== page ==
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Canadian Journal of Cardiology

Childhood Obesity and Cardiovascular Disease Risk: Working Toward Solutions

  • Patrick G. McPhee
    Affiliations
    Department of Pediatrics, McMaster University, Hamilton, Ontario, Canada

    Centre for Metabolism, Obesity, and Diabetes Research, McMaster University, Hamilton, Ontario, Canada
    Search for articles by this author
  • Selena Singh
    Affiliations
    Department of Pediatrics, McMaster University, Hamilton, Ontario, Canada

    Centre for Metabolism, Obesity, and Diabetes Research, McMaster University, Hamilton, Ontario, Canada
    Search for articles by this author
  • Katherine M. Morrison
    Correspondence
    Corresponding author: Dr Katherine M. Morrison, HSC 3A59, 1280 Main St W, Hamilton, Ontario L8N 3Z5, Canada. Tel.: +1-905-521-2100 ext 75926; fax: +1-905-308-7548.
    Affiliations
    Department of Pediatrics, McMaster University, Hamilton, Ontario, Canada

    Centre for Metabolism, Obesity, and Diabetes Research, McMaster University, Hamilton, Ontario, Canada
    Search for articles by this author

      Abstract

      The prevalence of obesity in childhood is high and continues to increase globally. It is currently estimated that 381 million children worldwide have overweight or obesity. This disease stems from multiple complex pathways that can present early in life. This is particularly concerning because childhood obesity is associated with cardiovascular risk factors that can lead to early atherosclerosis and premature cardiovascular disease (CVD). Hypertension, dysglycemia, dyslipidemia, and systemic inflammation are associated with vascular changes in childhood, and these contribute to increased risk of cardiovascular events in adulthood if not adequately treated. Interventions to treat childhood obesity include multicomponent family-based behaviour modification programs, which have been demonstrated to have moderate short-term effects on weight-related outcomes; their effects on cardiovascular risk factors, however, are less well understood. Although supervised, structured exercise interventions result in improvements in blood pressure, inflammation, carotid artery intima media thickness, dysglycemia, dyslipidemia, and endothelial dysfunction in children with obesity in the short term, our understanding of how to translate these interventions into long-term sustainable exercise or physical activity recommendations remains uncertain. Research focus in these areas will help in treating childhood obesity and associated CVD risk factors to prevent CVD development in adulthood.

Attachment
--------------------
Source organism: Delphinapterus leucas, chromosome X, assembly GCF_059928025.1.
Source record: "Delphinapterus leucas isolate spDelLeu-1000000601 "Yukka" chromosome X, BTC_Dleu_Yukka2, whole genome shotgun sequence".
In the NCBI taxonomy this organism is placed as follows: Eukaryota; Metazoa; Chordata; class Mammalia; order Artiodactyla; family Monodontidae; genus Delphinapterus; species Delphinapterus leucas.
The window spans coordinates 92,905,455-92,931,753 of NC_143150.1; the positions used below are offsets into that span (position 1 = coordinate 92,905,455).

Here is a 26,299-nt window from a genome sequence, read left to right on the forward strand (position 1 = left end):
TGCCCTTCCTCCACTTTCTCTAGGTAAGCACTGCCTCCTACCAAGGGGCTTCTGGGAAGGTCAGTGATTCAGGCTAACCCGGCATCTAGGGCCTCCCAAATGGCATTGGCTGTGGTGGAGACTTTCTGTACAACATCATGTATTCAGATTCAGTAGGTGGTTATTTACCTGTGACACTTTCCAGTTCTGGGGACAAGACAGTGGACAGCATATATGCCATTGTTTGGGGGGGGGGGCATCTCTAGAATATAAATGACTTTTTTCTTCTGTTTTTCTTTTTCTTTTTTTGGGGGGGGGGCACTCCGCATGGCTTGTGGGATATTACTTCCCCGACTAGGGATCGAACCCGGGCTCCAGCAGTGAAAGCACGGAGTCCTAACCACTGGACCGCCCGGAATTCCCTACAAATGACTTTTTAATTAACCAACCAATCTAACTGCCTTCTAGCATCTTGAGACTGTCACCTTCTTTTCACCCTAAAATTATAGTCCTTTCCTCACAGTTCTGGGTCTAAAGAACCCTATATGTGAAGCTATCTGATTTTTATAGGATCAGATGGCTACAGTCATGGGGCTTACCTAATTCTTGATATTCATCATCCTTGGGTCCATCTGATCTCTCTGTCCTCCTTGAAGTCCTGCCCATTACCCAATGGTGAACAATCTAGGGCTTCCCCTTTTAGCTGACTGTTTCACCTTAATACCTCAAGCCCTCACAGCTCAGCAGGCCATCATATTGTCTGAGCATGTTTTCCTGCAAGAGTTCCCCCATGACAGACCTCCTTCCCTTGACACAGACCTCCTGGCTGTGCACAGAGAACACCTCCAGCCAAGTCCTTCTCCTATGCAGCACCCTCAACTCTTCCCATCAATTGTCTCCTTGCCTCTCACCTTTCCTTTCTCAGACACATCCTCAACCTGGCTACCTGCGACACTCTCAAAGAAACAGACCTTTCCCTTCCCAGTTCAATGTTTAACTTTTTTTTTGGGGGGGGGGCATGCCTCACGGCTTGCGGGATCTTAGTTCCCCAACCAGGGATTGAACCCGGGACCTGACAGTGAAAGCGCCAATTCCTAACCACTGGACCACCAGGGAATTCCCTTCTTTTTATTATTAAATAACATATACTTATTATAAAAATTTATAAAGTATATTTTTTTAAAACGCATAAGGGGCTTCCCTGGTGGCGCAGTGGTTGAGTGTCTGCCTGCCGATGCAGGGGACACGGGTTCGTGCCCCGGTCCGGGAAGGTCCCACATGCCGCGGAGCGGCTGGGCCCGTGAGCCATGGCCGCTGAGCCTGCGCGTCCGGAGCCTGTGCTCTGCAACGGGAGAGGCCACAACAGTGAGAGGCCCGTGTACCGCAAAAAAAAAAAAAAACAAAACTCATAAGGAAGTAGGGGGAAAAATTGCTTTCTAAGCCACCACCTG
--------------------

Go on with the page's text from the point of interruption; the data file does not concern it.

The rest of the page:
Résumé

      L’obésité juvénile est un problème très prévalent qui ne cesse d’augmenter à l’échelle mondiale. Selon les estimations, quelque 381 millions d’enfants dans le monde souffriraient d’embonpoint ou d’obésité. Cette maladie résulte de plusieurs parcours complexes, qui peuvent s’amorcer très tôt au cours de la vie. Il s’agit d’un phénomène particulièrement préoccupant, l’obésité juvénile étant associée à des facteurs de risque cardiovasculaire pouvant entraîner une athérosclérose précoce et l’apparition prématurée de maladies cardiovasculaires (MCV). L’hypertension, la dysglycémie, la dyslipidémie et l’inflammation générale sont toutes associées à des changements vasculaires survenant durant l’enfance qui, s’ils ne sont pas pris en charge comme il se doit, augmentent le risque de manifestations cardiovasculaires à l’âge adulte. Les interventions visant à traiter l’obésité juvénile comprennent des programmes de modification des habitudes de vie à plusieurs volets s’adressant aux familles, qui se sont révélés avoir des effets à court terme modérés sur les issues liées au poids; leur incidence sur les facteurs de risque cardiovasculaire est toutefois moins bien comprise. Même si des programmes d’activité physique structurés et supervisés ont à court terme des effets bénéfiques sur la pression artérielle, l’inflammation, l’épaisseur de l’intima média carotidienne, la dysglycémie, la dyslipidémie et la dysfonction endothéliale chez les enfants obèses, on ne comprend pas encore bien comment transposer ces interventions en recommandations en matière d’activité physique applicables à long terme. Des recherches plus poussées sur ces questions aideront à traiter l’obésité juvénile et les facteurs de risque de MCV qui y sont associés, afin de prévenir l’apparition de MCV à l’âge adulte.
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